This week, the United Nations has brought virtual reality glasses to campus featuring videos about stories like surviving Ebola or living in the Gaza Strip. This is one student's experience with the glasses.
By Lisa Kocay '16
I stood on the golden sand listening to the sound of the waves emanating from the deep blue ocean. I turned to my right and saw an unfamiliar face – the face of Decontee Davis, an Ebola survivor from Liberia.
When I placed the cumbersome eyepiece over my eyes and the headphones over my ears, I lost all sense of being in the Global Union.
The United Nations provided the Global Union with virtual reality glasses for a second time, and students were invited to come watch seven to eight minute long videos through the virtual reality headset. From the list of movie choices I was given, I decided to watch Waves of Grace, Nepal and Toms: Virtual Giving Trip.
Waves of Grace was the story of Davis and her journey as an Ebola survivor. She discussed what it felt like to be diagnosed with the deadly disease, how her country was affected by the outbreak and her role in the aftermath.
The virtual reality experience is encompassing – it is a 360-degree view of the movie you are watching. In each movie I watched, I felt as though I was a part of the story. I almost gasped while watching Waves of Grace when I found myself in a hospital room with a sick child lying in a bed to the left of where I was standing. Just a few scenes later, I was overcome with grief at the sight of men wearing white biohazard suits burying one of the too many of the people who succumbed to the virus.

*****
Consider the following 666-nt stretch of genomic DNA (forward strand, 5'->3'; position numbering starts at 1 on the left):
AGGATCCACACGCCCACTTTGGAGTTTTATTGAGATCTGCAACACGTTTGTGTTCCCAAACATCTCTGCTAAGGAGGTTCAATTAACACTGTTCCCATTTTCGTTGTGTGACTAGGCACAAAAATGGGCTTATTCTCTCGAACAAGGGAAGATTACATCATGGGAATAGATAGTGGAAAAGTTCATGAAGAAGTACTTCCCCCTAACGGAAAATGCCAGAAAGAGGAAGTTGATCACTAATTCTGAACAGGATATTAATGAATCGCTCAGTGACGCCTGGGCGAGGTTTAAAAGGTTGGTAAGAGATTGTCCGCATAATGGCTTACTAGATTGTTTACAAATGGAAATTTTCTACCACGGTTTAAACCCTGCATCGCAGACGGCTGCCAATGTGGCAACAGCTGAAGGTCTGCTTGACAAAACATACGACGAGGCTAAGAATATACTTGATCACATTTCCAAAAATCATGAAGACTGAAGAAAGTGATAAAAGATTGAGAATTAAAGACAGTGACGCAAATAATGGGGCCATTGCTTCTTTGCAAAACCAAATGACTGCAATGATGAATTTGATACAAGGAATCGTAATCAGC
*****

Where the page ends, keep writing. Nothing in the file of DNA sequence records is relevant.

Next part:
My emotional experience watching Nepal was similar to Waves of Grace. Once the movie began, I found myself in a pile of rubble. The walls all around me were in shambles and when I looked at my feet, all I saw was the remains of what used to be a building. I learned about how the money raised to help the country recover from the devastating earthquake wasn’t used and I saw what it was like for the survivors. I witnessed children live in makeshift tents because their houses were destroyed, and I watched people pass bricks down an assembly line in hopes of rebuilding their lives. I had seen photos of the destruction but being immersed in the virtual reality video gave me a better understanding for what had occurred.
To end my experience with the virtual reality glasses, I watched Toms: Virtual Giving Trip. This video was the story of the impact Toms shoes are making around the world. Blake Mycoskie, the creator of the shoes, started the company after visiting Argentina and seeing how few children owned shoes. Whenever a pair of Toms shoes are purchased, a pair is given to a child who needs them.
This video took me through Peru, where shoes were being given to children. I watched children get fitted for shoes and saw the smiles on their faces as they danced around in their new shoes. I became so involved with the video, I almost responded when a child waved as me and said, “Hola!”
The movies I watched through the virtual reality glasses provided me with a more impactful experience than watching a regular movie, looking at pictures or reading about the stories the movies told. I felt as though I was being given a first-hand account of the events taking place and the movies each elicited an emotional response from me.
My experience may have been virtual, but it almost felt real.